The DNA of the American horror film irrevocably changed in the wake of Vietnam. Films such as Tobe Hooper's Texas Chainsaw Massacre and Bob Clark's Deathdream presented, to quote our own Eric Henderson, "terror in America as a messy, brutally honest implosion from within." Even the shellshock of ordinary Americans victimized by home intruders, supernatural ghoulies, or worse, was fraught with metaphoric implications; there was a sense, as in the films of Wes Craven, that our nation's wartime exploits abroad had forever warped our everyday perceptions of self and space. The invasion of the body, the home, somehow seemed more personal—that is, until the war dimmed from our collective memory and our wonder and fear of our culture's vast scientific and technological advancements became dominant fixations of the American horror film.
But now, after Iraq and Afghanistan, our masters of horror and their acolytes are again mining the loam of post-war trauma for essential truths about war and its effects on our moral character. Joe Dante's Homecoming, from Showtime's first season of Masters of Horror, was a vibrant but literal-minded political provocation, a platform for Dante's gripes with how the 2004 and 2008 presidential elections turned out. More notable is the especially turgid fifth season of True Blood, which features one striking storyline about a group of war veterans who aren't haunted by vampires or wolves or fairies or shape-shifters, but by a freakish curse put upon them by an Iraqi woman whose friends, family, and neighbors are murdered in cold blood by American troops. This strand from the show derives its poignancy from the character Terry's crippling sense of guilt, the fear that he won't be able to conquer this demon until he exorcises the more brutal horror that eats away at him from within.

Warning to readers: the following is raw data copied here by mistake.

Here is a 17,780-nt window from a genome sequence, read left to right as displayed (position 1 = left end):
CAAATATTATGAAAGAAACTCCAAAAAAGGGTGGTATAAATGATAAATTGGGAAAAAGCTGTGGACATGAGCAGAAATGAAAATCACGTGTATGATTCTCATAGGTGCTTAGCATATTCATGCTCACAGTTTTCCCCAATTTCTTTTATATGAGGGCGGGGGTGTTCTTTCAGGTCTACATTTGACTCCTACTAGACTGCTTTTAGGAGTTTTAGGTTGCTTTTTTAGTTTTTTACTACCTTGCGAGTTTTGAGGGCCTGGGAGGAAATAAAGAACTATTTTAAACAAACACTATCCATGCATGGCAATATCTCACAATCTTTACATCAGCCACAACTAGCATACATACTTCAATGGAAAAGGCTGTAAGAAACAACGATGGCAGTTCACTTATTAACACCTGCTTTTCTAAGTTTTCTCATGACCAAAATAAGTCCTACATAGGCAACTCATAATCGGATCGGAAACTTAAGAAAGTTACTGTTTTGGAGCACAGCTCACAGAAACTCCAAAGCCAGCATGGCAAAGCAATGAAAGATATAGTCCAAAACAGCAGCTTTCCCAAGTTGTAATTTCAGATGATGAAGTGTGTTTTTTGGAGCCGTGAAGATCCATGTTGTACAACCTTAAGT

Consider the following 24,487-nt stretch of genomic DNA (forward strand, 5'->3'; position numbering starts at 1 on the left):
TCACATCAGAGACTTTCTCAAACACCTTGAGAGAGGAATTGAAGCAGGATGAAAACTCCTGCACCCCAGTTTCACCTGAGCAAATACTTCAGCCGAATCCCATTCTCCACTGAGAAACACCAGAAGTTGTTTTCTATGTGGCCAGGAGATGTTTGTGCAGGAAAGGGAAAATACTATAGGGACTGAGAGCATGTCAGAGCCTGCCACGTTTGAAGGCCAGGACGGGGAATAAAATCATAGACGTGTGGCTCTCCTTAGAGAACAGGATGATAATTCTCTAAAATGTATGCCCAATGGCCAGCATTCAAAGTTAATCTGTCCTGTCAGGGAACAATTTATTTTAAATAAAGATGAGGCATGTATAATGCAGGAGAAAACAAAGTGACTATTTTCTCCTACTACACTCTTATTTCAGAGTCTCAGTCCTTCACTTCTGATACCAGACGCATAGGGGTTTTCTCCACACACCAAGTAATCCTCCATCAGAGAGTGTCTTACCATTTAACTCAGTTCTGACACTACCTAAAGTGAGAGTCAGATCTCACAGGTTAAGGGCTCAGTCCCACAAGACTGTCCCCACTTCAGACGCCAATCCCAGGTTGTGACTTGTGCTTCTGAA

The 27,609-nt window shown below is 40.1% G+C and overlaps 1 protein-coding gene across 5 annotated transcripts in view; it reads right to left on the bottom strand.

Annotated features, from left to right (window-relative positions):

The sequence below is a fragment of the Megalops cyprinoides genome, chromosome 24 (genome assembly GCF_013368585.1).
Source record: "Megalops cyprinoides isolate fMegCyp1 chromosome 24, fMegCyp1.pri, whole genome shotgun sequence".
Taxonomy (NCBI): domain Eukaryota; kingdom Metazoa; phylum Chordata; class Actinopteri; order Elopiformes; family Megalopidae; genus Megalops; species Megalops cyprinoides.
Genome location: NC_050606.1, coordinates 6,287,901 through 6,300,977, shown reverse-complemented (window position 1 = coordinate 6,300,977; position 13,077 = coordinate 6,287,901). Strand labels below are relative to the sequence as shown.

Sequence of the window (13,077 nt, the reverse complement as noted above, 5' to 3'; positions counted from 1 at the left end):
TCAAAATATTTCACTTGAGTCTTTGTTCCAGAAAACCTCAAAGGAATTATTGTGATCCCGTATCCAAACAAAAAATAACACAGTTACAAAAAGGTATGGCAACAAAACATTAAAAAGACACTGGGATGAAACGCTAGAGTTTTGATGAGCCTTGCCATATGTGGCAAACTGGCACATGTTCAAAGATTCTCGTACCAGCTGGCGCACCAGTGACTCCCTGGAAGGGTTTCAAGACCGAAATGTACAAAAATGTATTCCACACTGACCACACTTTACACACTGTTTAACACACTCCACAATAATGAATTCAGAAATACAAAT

The premise of writer-director D. Kerry Prior's The Revenant is a killer one. In the deserts of Iraq, a soldier, Bart (David Anders), disobeys protocol by hopping out of his truck in the dead of night after running over a toddler, only to be gunned down by a group of militants. Shipped back to the States and buried, Bart will rise from the dead weeks later as a zombie, though with his verbal articulateness still intact and with a vampire's insatiable taste for blood. After amusingly stealing blood from a hospital and accidentally stopping a convenience-store robbery, he and his best bud, Joey (Chris Wylde), stumble upon the win-win situation of satiating a dead man's thirst with the blood of Los Angeles's lowlifes.
But like the apparent zombie baby seemingly used as bait in the opening scene, the premise of the film is never successfully justified, as Prior never conveys Bart's zombieness as an inheritance—as either curse or manifestation of guilt. Though Bart's goodness is what kills him, it's the convenience of being in the right place at the right time, not any sort of serious moral reckoning, that leads him on the path toward vigilante justice. Since Bart's bloodlust is never matched in tenor by his righteousness, though he does briefly hem and haw about Joey killing an innocent at one point, the story remains rife with unfulfilled moral inquiry.
The film, which has been understandably compared to Shaun of the Dead and Zombieland, forgoes such seriousness in favor of sometimes funny yuks that convey only flippancy. Rather than elaborate on the racial and class strife that intriguingly seethes throughout such scenes as the convenience-store robbery, the story will opt to set up a running gag, or to obsess over the crudeness of Joey's humor and opportunism. And while the film almost gets by on its yuks, as well as on Prior's capable direction and the delirious foregrounding of remarkable makeup and special-effects work, it adds insult to innocuous injury with an ill-advised capper that reduces the premise of the film as a mere setup to a fascist punchline about hardline, eye-for-an-eye ethical relativism.